Over the past two weeks, we’ve gotten very clear on what to expect from the 2021 MacBook Pro update: a small redesign, more ports, an end to the Touch Bar, and the return of MagSafe. Essentially, Apple is reversing changes made to the 2016 MacBook Pro. Then the update, which resulted in the Touch Bar and the disappearance of MagSafe, was controversial for several reasons. With the rapid move to Apple Silicon and rumors of updates to the entire Mac lineup, now is a good time not to buy a new MacBook, iMac, or another Apple computer. After all, in 2021-2022, it looks like there will be a new heyday of the Mac era.
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There are too many exciting changes coming from Apple to buy a Mac now.
What’s new in the 2021 MacBook Pro?
For those who haven’t followed the rumors, here’s what we expect from this year’s MacBook Pro update:
- Screen sizes 14 and 16 inches;
- Thinner screen bezels similar to iPad Pro and iPhone 12 bezels
- Return of MagSafe (not the iPhone 12 charger, but the original MagSafe);
- More ports, including the return of the SD card slot;
- Physical buttons instead of Touch Bar
- Apple Silicon inside (M1, M1X, or M2 chip).
Doesn’t it look like anything? 2015 MacBook Pro did not have a touchpad, but it did have an SD card slot (among many other ports) and a MagSafe cable for charging.
Evolution of Touchbar
It was a sensation, a screen in the keyboard!
Apple’s press release for the 2016 MacBook Pro was impressive. It began by saying the new MacBook Pro is “the thinnest and lightest MacBook Pro ever,” with the “revolutionary” addition of a touchpad and a “more responsive keyboard.”
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Apple has argued that the Touch Bar provides “controls right at the user’s fingertips,” an innovative new way to control the Mac.
Phil Schiller, then Apple’s senior vice president of marketing, was in awe of the touchpad:
With the revolutionary new Touch Bar, Touch ID fingerprint reader, the best Mac display, high performance, improved sound, blazingly fast storage and Thunderbolt 3 connectivity, the new MacBook Pro is the best and most advanced laptop ever.
This is not to say that the 2016 MacBook Pro was complete without useful changes: the trackpad became larger, Touch ID is finally on the Mac, and the speakers are noticeably improved. The transition to USB-C and Thunderbolt 3 was challenging at first but overall went well.
But it is believed that it was the mistakes made in the 2016 MacBook Pro that could interfere with other plans for the Mac.
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For example, Bloomberg writes that Apple wants to add support for cellular and Face ID to Mac. However, none of the features are expected to be featured on the iMac or MacBook Pro this year. eSIM and Face ID have been at the top of my Mac wishlist for years. iMac with Face ID? MacBook with LTE connectivity? You couldn’t imagine better.
Mac with Face ID has been asking for years.
Could these features appear as early as 2020 if Apple didn’t have to spend time undoing so many changes made to the 2016 MacBook Pro? We will never know for sure, but it is worth considering.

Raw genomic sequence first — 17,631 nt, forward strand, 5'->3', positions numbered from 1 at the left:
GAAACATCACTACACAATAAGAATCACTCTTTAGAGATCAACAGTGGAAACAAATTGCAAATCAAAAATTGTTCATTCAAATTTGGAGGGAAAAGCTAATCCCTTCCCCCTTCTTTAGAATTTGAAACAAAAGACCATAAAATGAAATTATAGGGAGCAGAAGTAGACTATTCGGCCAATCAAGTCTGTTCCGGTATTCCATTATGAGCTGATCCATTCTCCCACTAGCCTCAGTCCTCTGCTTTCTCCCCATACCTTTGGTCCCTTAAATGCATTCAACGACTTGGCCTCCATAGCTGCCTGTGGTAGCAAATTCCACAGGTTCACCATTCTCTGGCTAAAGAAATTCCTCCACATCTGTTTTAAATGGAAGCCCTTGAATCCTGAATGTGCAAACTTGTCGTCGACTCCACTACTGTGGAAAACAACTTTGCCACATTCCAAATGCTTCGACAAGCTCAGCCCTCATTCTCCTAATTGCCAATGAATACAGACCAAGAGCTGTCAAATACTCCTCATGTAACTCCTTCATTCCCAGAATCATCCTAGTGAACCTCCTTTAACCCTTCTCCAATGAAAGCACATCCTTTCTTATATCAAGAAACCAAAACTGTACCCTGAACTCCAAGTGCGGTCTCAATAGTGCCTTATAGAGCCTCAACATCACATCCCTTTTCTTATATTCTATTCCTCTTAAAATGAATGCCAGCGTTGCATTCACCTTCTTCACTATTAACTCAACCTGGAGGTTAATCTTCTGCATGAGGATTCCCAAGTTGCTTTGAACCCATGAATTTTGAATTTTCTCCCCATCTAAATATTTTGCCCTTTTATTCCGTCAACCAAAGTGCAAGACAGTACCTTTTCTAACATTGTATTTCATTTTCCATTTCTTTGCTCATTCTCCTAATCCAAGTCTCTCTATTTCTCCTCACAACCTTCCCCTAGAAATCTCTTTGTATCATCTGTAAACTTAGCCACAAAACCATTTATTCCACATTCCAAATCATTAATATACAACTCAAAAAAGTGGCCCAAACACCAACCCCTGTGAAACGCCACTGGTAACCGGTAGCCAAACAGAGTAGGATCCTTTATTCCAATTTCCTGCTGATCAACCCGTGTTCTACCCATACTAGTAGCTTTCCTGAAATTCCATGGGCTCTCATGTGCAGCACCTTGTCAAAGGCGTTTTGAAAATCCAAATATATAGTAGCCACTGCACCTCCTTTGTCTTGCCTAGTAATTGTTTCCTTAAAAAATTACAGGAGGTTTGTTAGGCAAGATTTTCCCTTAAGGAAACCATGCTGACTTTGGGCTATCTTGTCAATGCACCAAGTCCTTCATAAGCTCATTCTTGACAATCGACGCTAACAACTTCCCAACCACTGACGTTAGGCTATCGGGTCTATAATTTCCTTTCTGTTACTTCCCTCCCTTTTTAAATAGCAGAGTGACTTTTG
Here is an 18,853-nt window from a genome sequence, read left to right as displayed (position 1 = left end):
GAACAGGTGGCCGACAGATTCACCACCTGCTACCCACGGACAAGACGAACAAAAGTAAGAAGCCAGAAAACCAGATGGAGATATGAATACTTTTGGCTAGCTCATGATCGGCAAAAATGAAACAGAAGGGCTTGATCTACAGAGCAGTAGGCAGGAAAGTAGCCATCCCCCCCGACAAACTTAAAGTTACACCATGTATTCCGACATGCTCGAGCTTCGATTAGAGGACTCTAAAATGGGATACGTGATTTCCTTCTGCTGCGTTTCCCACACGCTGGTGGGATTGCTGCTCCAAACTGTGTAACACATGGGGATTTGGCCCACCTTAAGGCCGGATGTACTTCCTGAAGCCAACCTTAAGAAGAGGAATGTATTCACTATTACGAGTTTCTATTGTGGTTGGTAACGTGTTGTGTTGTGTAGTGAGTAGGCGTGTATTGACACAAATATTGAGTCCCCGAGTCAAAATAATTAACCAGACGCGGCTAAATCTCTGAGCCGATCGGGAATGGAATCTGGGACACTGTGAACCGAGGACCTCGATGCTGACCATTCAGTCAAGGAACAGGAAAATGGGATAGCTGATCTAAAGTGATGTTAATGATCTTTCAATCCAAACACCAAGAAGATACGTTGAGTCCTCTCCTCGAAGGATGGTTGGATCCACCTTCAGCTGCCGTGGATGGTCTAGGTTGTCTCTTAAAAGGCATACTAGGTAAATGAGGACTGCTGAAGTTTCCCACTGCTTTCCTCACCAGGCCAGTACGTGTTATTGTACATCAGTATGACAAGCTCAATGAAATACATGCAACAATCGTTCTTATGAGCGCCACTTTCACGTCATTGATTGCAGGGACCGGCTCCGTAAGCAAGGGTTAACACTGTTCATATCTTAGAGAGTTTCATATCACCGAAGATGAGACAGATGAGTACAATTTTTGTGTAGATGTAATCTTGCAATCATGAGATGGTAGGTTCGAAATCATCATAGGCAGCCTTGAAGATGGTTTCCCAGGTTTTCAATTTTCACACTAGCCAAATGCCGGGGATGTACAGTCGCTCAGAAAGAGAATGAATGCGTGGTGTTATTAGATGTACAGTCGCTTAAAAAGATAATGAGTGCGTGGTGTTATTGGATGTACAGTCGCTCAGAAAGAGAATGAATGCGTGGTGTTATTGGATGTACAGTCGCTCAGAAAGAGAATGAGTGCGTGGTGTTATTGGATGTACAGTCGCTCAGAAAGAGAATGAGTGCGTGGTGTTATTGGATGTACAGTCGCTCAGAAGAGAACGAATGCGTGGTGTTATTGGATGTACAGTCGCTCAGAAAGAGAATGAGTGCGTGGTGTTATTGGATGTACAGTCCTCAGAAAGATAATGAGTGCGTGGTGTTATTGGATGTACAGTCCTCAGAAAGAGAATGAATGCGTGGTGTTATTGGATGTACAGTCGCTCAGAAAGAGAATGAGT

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Why is Apple going back to basics?
It’s interesting to know what exactly prompted Apple to change its vision of what the MacBook Pro should be like so dramatically. Maybe it’s all about a change of leadership? The MacBook Pro, introduced in 2016, was probably already in development for several years before. Apple has undergone major personnel changes since 2016. Jony Ive has announced plans to leave Apple. Phil Schiller recently moved into a semi-retired Apple Advisor position.
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Phil Schiller no longer oversees Mac development.
And these are only those permutations that we know about. There may have been additional changes to the Mac team that have not been officially announced.
Many people don’t think about how long it takes between when Apple starts developing a product and eventually hits the shelves. Apple promised a new Mac Pro and monitored in April 2017, and none of them were released until December 2019.
As a Mac fan since 2008, I’m excited to see Apple listening to user feedback and making changes to the MacBook Pro. It all started with the abandonment of the butterfly keyboard, and now the cancellation of the 2016 MacBook Pro is continuing this year. But don’t you think Apple is going in circles? Take, for example, the iPhone 5. After that, there was a massive redesign of the iPhone with rounded edges, and in the iPhone 12, Apple returned to the design of yesteryear with minor changes.
Should you buy a MacBook now?
If you need a Mac now, the M1 is a great option. But you better wait.
In fact, the purpose of this article is to express my confidence that the future of the Mac is brighter now than ever. I don’t want to dissuade anyone from buying a new MacBook or iMac, but you can see for yourself that this year Apple is aiming for major changes. Another question is how much these changes will cost users. So if you’re in dire need of a new Mac right now, go for it. If you have time to wait, wait.
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It is also important not to forget that Apple is making these changes as the platform architecture moves from Intel to Apple Silicon. This will increase battery life, improve performance, and more for each computer. Well, apart from the iMac, Mac mini, and Mac Pro, which are network-only.
Years from now, when we look back at Mac’s history, the 2016-2020 period is likely to be questioned for many reasons. Sure, there have been highlights like the modular Mac Pro and the beginning of the transition to Apple Silicon, but I expect 2021 to be the year the Mac hits again.